This represents the “excitation of a spin liquid on a honeycomb lattice with neutrons.” (Image: Genevieve Martin, Oak Ridge National Laboratory)

Forty years after the existence of “quantum spin liquid” was first theorized, scientists have seen this new state of matter for the first time, they report in Nature Materials. In this state, electrons, the building blocks of everything, get weird.

One very strange quality of quantum spin liquid is that electrons break apart. (Sort of. This is quantum physics, so this gets heady real fast.) In quantum spin liquid, electrons divide into “fractional particles,” called Majorana fermions, in a process called electron fractionalization. But Majorana fermions aren’t exactly smaller particles; as Science Alert explains, “these aren’t actually real particles but are concepts used by physicists to explain and calculate the strange behavior” of electrons. Another way to talk about them is “quasi-particles.”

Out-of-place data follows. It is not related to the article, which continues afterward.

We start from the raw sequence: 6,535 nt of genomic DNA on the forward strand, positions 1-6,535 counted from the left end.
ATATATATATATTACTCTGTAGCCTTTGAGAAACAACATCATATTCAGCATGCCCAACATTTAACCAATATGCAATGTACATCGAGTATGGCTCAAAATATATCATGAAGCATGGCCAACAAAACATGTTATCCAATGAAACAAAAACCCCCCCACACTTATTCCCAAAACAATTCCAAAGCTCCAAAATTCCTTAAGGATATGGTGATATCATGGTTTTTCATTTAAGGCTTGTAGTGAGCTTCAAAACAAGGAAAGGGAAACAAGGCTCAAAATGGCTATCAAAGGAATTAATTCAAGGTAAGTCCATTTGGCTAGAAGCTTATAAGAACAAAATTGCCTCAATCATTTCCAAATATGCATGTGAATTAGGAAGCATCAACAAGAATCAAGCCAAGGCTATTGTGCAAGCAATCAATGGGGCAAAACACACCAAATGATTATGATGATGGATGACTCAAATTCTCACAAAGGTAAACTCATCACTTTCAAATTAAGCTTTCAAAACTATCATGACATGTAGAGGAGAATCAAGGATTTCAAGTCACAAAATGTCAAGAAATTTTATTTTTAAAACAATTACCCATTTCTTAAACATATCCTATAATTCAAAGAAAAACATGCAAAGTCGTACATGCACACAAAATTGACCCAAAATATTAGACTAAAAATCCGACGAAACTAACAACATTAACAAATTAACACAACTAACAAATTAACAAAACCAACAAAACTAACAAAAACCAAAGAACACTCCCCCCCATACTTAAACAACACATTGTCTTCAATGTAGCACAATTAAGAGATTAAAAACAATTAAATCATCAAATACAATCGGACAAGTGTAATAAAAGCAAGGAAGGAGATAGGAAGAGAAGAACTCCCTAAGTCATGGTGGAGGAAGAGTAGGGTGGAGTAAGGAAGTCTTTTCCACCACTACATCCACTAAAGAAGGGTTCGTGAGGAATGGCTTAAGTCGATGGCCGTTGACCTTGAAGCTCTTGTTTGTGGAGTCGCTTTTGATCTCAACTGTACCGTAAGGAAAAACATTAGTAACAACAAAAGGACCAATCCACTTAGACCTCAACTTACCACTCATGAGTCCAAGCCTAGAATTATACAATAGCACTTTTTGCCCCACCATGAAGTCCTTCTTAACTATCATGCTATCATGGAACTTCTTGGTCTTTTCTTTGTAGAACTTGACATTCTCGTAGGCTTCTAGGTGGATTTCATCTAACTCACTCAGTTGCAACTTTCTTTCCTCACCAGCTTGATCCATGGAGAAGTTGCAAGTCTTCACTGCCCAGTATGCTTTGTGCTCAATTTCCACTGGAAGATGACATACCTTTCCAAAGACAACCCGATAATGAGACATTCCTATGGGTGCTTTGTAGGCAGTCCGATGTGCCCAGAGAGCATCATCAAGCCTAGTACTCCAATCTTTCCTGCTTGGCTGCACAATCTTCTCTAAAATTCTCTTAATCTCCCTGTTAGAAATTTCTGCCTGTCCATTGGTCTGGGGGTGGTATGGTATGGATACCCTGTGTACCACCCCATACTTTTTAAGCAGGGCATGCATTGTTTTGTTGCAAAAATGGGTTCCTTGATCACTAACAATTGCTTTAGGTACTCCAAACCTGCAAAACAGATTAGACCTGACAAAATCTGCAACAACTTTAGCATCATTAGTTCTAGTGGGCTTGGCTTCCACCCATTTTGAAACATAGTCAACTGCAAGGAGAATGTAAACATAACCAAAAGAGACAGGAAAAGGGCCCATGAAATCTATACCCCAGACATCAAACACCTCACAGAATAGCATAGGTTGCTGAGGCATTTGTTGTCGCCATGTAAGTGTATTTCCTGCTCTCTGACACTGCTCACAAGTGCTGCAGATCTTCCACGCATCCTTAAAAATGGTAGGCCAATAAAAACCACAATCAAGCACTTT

When electrons are in this broken-down state, they behave differently—most notably, by getting all out of order. Normally, as temperatures drop, electrons get more organized, pointing their magnetic poles in the same direction. But in quantum spin liquid, they produce different, less clear patterns.

In their experiment, the scientists were able to observe some of these “remarkable properties,” and that’s a first step to actually make use of them. in theory, Majorana fermions could be a building block for much, much faster quantum computers, and now that scientists have seen this state of matter, they’re one step closer to bending them to human will.

Bonus finds: A gecko with an awesome, fat tail

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